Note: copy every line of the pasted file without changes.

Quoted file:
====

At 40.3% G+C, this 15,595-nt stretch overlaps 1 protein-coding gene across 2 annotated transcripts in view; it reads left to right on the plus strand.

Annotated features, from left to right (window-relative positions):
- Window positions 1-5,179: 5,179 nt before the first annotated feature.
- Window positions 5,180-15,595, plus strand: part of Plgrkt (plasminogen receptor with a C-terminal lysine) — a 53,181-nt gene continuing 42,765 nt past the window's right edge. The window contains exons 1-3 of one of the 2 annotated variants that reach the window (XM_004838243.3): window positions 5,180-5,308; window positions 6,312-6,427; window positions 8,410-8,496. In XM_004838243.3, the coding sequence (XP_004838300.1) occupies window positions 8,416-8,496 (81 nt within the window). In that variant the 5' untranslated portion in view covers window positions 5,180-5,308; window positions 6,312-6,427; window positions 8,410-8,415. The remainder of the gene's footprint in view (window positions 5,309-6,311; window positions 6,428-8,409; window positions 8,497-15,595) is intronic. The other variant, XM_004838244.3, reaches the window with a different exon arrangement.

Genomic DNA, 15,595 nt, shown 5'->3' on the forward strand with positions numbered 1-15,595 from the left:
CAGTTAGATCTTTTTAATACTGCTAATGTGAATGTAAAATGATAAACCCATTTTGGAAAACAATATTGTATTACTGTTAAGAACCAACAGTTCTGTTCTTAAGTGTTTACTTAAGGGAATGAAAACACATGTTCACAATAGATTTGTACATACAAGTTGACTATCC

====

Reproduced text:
At 40.3% G+C, this 15,595-nt stretch overlaps 1 protein-coding gene across 2 annotated transcripts in view; it reads left to right on the plus strand.

Annotated features, from left to right (window-relative positions):
- Window positions 1-5,179: 5,179 nt before the first annotated feature.
- Window positions 5,180-15,595, plus strand: part of Plgrkt (plasminogen receptor with a C-terminal lysine) — a 53,181-nt gene continuing 42,765 nt past the window's right edge. The window contains exons 1-3 of one of the 2 annotated variants that reach the window (XM_004838243.3): window positions 5,180-5,308; window positions 6,312-6,427; window positions 8,410-8,496. In XM_004838243.3, the coding sequence (XP_004838300.1) occupies window positions 8,416-8,496 (81 nt within the window). In that variant the 5' untranslated portion in view covers window positions 5,180-5,308; window positions 6,312-6,427; window positions 8,410-8,415. The remainder of the gene's footprint in view (window positions 5,309-6,311; window positions 6,428-8,409; window positions 8,497-15,595) is intronic. The other variant, XM_004838244.3, reaches the window with a different exon arrangement.

Genomic DNA, 15,595 nt, shown 5'->3' on the forward strand with positions numbered 1-15,595 from the left:
CAGTTAGATCTTTTTAATACTGCTAATGTGAATGTAAAATGATAAACCCATTTTGGAAAACAATATTGTATTACTGTTAAGAACCAACAGTTCTGTTCTTAAGTGTTTACTTAAGGGAATGAAAACACATGTTCACAATAGATTTGTACATACAAGTTGACTATCC